BUT, as ever, is there (ever) any evidence that the checklists, forms, mechanisms etc have been deliberately designed or kept 'inefficient' with the malign intent that it "reduces "their" revenue and eliminates a load of useless and pointless "job -creation". " ? In CAA Medical Branch, anywhere in CAA, anywhere in UK public adminstration .. ? Happy to be informed.
#1694578
cockney steve wrote:That you were able to produce a document which served the purpose, by yourself , highlights the reason so many appear to be antagonistic towards the CAA . One could argue that this is a clear case of obstruction by omission.

Just because they're not obliged to make it easy for all involved, doesn't mean it's right!
From your post, I get the impression that the "guidance -notes" have to be sought- out. then the Medical -practitioner has to be cajoled to jump through all the hoops. We read, so often, of these broken systems, where, for instance, Licence- applications go round in never-ending circles, each time ending at the bottom of an unacceptably large pile, whereas, a check-list approach, such as yours, produces a simple, rapid and correct result.....of course, this approach results in a cheaper, quicker turn round for the "customer" but it reduces "their" revenue and eliminates a load of useless and pointless "job -creation".

I would like to think they would adopt your idea and apply it to all issues where a submission has to be made, with multiple parts. but that would be an admission that they didn't run their "business" efficiently and in the "customer's" best interests, wouldn't it? :thumright:


Can I just interject some reality into your suppositions, or is that breaking netiquette rules?

I cannot speak for all AMEs but in my practice all reports are read by me and I know that at the CAA all reports are reviewed by Nurse specialists and AME (Called Medical Assesors there).

All regulations, guidance material, report guidance etc etc is on the CAA website - I can tell you that from doing medicals for pilots of a lot of EASA countries that the CAA website is easy to navigate and the requisite Information can be located and downloaded. Where there is anything not clear the AME can ring the CAA and get further guidance.

For reports there is guidance, apart from general guidance there is a also guidance for specfic conditions. An example, chosen randomly, thereof can be found here:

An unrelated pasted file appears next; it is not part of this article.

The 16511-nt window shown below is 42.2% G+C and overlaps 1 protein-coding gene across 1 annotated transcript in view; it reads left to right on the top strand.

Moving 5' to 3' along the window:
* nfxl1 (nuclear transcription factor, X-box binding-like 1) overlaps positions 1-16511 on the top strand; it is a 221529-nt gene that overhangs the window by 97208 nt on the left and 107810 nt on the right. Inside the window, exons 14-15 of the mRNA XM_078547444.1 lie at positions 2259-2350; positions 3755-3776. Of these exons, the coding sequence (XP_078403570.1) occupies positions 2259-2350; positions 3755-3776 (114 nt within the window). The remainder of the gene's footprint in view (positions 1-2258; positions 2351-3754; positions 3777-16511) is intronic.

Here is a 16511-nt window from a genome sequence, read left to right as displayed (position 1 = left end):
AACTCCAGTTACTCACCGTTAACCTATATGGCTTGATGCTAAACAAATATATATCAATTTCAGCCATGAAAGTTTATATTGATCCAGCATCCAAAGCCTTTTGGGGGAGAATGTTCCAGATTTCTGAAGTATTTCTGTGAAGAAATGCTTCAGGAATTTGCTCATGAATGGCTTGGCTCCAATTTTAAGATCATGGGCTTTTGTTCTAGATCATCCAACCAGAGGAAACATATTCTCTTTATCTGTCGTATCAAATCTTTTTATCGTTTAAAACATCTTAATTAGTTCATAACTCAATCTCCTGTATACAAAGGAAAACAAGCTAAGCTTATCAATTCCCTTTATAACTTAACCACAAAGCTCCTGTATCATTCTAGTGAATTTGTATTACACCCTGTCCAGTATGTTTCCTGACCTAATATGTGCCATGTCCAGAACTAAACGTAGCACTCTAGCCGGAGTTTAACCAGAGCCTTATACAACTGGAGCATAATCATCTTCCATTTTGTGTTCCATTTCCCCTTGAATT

https://www.caa.co.uk/WorkArea/Download ... 4294973481

I'll make a bold statement here, any competent clinician in that speciality would should be able to understand what is required, those who don't are probably in the wrong job. In fact I think that most patients can fill out the essentials.

Being on the receiving end of reports regularly I can share that common issues are:

No report produced - the Pilot is assured that the report will be done and send to the AME. No report arrives - who gets the blame, you guessed it! So I advise pilots, you get the report and get it to me. Then it is clear who has or hasn't done what.

No report is produced but copies of clinical communication between say GP and Hospital Team are given. Those documents do not give the Information required. No Information received more needs to be requested resulting in frustration and delays.

Wrong test done or test not done in accordance with ICAO/EASA/CAA requirements. Test needs to be redone, at extra cost, time and rustration.

My consultant/doctor/nurse says it is OK. Unfortunately the decision that you are OK is made by the CAA and/or AME. For that they need the information. No information means no decision.

Add to that the notion that all the extra work should of course be done FOC, of course.

And so on....

:D

Often it goes well and without any problems of course, but when it doesn't it can be a right royal pain.

Added to that, the treating clinicians, are always great as they have cured/fixed the problem and the AME/CAA is the hurdle to get back to normal/before, so we start off several leaps behind the treating team!

All good, and most AMEs are active fliers so we know how important it is to pilots to get back to flying, crumbs some of us have even had to jump through those same hoops to get back in the air!

But don't talk rubbish please.

:D
kanga, patowalker, kui2324 liked this
#1694644
I'm really pleased that you posted that link, FD. The form states that to get a class 2 there has to have risk of incapacitation of 1% or less. I didn't know this. Would this apply to any medical condition, not just oncology? So far my consultant has only said the risk is very small and either will not or cannot put a figure on it. In his words "the data does not exist".

Personally, I would regard 1% as "a bit high" but if that's what the CAA are happy with then it gives me some encouragement.
#1694655
@jaycee58

That goes for everything.

It is a 1% risk of capacitation whilst exercising the privileges of the medical certificate. They are not interested in people keeling over when engaged in other activities!
#1694663
Thank you, FD. That really is quite encouraging. My consultant considers that there is only a risk in the event of neck injury and I'm not really planning to get one of those while flying. If I injure it by stuffing the aircraft in, well the flight's over anyway :D .